Joint-action coordination in transferring objects
until further notice
Number of pages
SourceExperimental Brain Research, 180, 2, (2007), pp. 333-344
Article / Letter to editor
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SW OZ DCC CO
SW OZ DCC BO
SW OZ NICI CO
Experimental Brain Research
SubjectAction, intention, and motor control; DI-BCB_DCC_Theme 2: Perception, Action and Control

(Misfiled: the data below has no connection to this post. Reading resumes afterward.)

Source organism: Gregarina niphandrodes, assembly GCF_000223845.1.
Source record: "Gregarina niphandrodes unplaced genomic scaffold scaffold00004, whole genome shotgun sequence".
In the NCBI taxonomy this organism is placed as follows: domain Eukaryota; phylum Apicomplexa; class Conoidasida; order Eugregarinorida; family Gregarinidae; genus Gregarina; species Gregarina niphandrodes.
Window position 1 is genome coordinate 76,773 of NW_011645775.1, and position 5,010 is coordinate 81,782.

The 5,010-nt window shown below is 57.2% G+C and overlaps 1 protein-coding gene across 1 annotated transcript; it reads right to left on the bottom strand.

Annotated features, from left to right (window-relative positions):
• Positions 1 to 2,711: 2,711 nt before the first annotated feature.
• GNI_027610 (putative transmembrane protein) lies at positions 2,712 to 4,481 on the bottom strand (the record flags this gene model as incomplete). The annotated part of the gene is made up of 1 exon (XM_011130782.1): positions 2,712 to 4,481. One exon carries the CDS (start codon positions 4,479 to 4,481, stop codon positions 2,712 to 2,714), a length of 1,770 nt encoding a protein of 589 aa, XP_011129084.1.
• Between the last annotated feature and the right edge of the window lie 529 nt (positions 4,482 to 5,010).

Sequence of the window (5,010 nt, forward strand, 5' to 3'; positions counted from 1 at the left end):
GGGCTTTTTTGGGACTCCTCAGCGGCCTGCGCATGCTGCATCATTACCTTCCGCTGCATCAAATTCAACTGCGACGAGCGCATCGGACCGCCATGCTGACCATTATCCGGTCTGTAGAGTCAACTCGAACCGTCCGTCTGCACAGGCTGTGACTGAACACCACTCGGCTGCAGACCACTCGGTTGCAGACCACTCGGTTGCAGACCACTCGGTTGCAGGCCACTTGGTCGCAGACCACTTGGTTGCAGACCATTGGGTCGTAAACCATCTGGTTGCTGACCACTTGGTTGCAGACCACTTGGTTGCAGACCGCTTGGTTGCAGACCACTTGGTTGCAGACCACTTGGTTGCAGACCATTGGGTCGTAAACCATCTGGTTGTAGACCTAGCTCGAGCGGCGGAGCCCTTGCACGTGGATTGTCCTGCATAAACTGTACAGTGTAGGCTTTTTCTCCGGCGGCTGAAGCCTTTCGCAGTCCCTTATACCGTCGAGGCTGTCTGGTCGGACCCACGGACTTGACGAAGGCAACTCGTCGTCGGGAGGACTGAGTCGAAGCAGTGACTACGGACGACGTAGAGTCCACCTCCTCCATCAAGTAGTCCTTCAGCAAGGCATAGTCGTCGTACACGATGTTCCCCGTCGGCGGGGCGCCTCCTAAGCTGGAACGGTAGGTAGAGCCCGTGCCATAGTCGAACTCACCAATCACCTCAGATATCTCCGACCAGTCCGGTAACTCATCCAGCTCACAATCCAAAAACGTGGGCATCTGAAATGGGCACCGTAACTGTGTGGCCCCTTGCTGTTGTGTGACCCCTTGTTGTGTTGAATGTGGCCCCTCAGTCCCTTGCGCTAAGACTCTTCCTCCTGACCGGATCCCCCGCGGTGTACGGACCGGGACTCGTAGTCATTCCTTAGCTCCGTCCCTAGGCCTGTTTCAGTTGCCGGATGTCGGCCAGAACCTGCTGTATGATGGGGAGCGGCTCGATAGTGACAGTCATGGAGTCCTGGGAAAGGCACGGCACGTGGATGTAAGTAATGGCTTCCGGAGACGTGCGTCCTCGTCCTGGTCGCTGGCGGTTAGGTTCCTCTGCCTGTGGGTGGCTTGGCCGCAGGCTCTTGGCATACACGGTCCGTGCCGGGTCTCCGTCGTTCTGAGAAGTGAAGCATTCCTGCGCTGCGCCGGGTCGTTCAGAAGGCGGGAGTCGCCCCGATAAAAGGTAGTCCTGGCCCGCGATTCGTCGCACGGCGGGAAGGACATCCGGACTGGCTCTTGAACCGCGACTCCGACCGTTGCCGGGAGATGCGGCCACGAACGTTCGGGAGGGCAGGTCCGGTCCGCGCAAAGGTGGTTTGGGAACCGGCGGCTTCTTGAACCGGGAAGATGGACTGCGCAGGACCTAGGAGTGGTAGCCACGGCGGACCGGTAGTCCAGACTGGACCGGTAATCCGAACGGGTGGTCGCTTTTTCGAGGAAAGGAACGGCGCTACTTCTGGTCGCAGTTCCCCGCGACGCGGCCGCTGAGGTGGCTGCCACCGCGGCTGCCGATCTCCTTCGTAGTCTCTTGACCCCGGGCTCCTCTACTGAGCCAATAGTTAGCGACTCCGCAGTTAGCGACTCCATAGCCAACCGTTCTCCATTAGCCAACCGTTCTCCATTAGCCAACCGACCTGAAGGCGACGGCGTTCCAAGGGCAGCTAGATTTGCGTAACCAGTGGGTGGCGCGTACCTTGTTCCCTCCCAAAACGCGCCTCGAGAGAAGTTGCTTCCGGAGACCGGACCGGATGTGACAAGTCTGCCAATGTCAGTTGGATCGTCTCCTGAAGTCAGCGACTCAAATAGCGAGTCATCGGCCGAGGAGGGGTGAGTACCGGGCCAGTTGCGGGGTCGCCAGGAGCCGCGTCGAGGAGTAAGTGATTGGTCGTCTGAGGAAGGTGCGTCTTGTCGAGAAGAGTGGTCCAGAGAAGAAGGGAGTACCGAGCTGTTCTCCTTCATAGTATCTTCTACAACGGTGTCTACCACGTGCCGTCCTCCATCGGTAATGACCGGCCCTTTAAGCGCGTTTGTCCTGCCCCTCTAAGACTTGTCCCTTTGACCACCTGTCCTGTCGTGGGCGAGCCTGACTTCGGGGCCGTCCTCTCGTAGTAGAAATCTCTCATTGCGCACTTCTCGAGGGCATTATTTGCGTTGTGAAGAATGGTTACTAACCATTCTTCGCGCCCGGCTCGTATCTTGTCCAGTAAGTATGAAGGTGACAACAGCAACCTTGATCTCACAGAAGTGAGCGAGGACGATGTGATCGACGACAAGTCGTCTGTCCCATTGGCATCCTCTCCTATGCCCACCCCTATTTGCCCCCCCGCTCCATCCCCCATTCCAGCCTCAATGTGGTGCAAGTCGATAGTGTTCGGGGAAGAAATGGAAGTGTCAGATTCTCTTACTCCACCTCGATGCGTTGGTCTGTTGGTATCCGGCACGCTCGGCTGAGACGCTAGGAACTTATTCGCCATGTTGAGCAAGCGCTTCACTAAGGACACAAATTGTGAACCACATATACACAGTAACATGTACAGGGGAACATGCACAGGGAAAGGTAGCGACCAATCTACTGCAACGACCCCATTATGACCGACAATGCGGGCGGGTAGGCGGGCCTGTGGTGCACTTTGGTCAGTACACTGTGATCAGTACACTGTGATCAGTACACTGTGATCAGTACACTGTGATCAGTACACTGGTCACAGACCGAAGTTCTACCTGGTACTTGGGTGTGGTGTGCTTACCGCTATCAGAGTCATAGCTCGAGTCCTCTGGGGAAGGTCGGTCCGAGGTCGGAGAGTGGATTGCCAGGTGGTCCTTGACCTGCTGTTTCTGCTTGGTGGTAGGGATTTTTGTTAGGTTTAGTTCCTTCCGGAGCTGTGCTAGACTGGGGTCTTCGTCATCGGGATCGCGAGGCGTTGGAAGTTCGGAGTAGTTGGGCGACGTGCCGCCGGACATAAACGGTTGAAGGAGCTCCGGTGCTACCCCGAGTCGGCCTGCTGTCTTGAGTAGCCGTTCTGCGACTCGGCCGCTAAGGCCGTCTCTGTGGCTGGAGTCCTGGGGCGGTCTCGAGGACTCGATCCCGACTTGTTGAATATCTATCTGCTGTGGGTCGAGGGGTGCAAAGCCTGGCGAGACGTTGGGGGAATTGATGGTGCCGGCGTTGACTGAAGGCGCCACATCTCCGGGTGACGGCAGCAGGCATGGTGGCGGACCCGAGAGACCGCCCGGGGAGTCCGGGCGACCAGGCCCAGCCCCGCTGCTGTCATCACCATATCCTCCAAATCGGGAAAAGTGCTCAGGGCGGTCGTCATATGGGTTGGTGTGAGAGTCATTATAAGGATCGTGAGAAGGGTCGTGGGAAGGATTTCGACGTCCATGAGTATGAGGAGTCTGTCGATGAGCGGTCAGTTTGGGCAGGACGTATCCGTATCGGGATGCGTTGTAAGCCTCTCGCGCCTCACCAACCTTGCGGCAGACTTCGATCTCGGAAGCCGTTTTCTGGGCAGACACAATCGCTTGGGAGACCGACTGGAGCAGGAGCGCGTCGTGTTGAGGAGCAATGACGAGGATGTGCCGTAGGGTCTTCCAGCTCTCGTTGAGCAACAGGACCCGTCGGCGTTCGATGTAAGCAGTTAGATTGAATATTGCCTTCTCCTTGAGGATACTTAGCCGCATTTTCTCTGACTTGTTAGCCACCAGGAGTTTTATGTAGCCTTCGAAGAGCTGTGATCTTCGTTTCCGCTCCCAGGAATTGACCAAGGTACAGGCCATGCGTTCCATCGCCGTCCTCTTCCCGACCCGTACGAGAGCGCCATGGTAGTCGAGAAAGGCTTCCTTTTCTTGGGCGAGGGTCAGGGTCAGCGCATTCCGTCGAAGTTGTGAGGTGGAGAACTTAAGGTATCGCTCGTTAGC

Here we report a study of joint-action coordination in transferring objects. Fourteen dyads were asked to repeatedly reposition a cylinder in a shared workspace without using dialogue. Variations in task constraints concerned the size of the two target regions in which the cylinder had to be (re)positioned and the size and weight of the transferred cylinder. Movements of the wrist, index Wnger and thumb of both actors were recorded by means of a 3D motiontracking system. Data analyses focused on the interpersonal transfer of lifting-height and movement-speed variations. Whereas the analyses of variance did not reveal any interpersonal transfer eVects targeted data comparisons demonstrated that the actor who fetched the cylinder from where the other actor had put it was systematically less surprised by cylinder-weight changes than the actor who was first confronted with such changes. In addition, a moderate, accuracy-constraint independent adaptation to each other’s movement speed was found. The current findings suggest that motor resonance plays only a moderate role in collaborative motor control and confirm the independency between sensorimotor and cognitive processing of action-related information.
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